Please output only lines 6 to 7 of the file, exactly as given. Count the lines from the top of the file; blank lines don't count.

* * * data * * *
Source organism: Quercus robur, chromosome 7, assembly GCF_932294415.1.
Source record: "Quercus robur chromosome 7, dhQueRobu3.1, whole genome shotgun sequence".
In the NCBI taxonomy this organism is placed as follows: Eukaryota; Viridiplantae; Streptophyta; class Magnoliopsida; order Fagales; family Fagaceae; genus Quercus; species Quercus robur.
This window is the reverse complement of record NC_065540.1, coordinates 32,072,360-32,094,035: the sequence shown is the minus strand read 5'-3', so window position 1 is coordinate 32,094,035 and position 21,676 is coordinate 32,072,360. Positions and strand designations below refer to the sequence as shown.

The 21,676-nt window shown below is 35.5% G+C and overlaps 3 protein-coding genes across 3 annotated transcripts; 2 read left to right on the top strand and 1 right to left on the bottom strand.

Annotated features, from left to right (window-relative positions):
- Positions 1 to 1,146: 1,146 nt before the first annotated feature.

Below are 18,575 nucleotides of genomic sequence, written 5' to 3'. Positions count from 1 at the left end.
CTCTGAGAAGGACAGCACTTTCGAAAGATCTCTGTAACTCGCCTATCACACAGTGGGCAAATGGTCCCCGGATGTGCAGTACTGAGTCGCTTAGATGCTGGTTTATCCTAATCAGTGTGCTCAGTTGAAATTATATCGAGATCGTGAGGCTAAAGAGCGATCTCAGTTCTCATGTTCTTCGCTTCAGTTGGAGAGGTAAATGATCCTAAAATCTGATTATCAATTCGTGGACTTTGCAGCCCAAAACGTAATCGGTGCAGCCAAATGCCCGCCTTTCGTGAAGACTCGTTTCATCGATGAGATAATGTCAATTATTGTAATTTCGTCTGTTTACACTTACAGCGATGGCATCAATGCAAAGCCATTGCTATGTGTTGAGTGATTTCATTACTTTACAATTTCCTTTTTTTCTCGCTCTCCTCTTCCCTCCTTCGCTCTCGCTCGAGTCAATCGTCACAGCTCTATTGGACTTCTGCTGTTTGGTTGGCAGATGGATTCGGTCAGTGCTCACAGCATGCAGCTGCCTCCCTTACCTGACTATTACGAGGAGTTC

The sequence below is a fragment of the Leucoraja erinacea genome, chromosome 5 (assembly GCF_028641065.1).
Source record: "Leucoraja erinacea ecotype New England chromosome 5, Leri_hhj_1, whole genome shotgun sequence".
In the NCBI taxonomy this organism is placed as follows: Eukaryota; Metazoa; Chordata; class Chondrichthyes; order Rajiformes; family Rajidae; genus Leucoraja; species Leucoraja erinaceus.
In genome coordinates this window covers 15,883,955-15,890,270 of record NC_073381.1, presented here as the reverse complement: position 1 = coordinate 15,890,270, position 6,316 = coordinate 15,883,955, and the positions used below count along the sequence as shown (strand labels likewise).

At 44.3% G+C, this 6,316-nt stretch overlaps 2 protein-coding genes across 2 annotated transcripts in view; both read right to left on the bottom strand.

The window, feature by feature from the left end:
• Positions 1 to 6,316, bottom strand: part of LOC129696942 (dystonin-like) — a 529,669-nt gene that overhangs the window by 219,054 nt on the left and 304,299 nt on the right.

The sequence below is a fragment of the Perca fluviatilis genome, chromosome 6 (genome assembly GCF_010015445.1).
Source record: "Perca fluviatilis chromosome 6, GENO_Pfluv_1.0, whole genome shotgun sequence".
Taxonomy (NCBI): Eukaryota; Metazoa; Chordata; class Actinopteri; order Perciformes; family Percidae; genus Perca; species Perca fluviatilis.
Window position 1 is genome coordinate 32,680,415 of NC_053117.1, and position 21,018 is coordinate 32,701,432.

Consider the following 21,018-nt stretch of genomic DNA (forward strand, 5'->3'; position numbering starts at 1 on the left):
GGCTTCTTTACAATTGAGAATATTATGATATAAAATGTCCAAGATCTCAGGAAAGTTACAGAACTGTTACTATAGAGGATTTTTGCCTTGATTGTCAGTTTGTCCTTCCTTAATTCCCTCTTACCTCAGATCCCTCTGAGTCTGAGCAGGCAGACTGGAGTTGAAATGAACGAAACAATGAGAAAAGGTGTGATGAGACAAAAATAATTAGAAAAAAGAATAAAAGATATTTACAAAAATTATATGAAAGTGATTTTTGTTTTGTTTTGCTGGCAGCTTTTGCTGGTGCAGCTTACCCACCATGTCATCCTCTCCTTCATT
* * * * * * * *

Annotated features, from left to right (window-relative positions):
- Positions 1 to 1,146: 1,146 nt before the first annotated feature.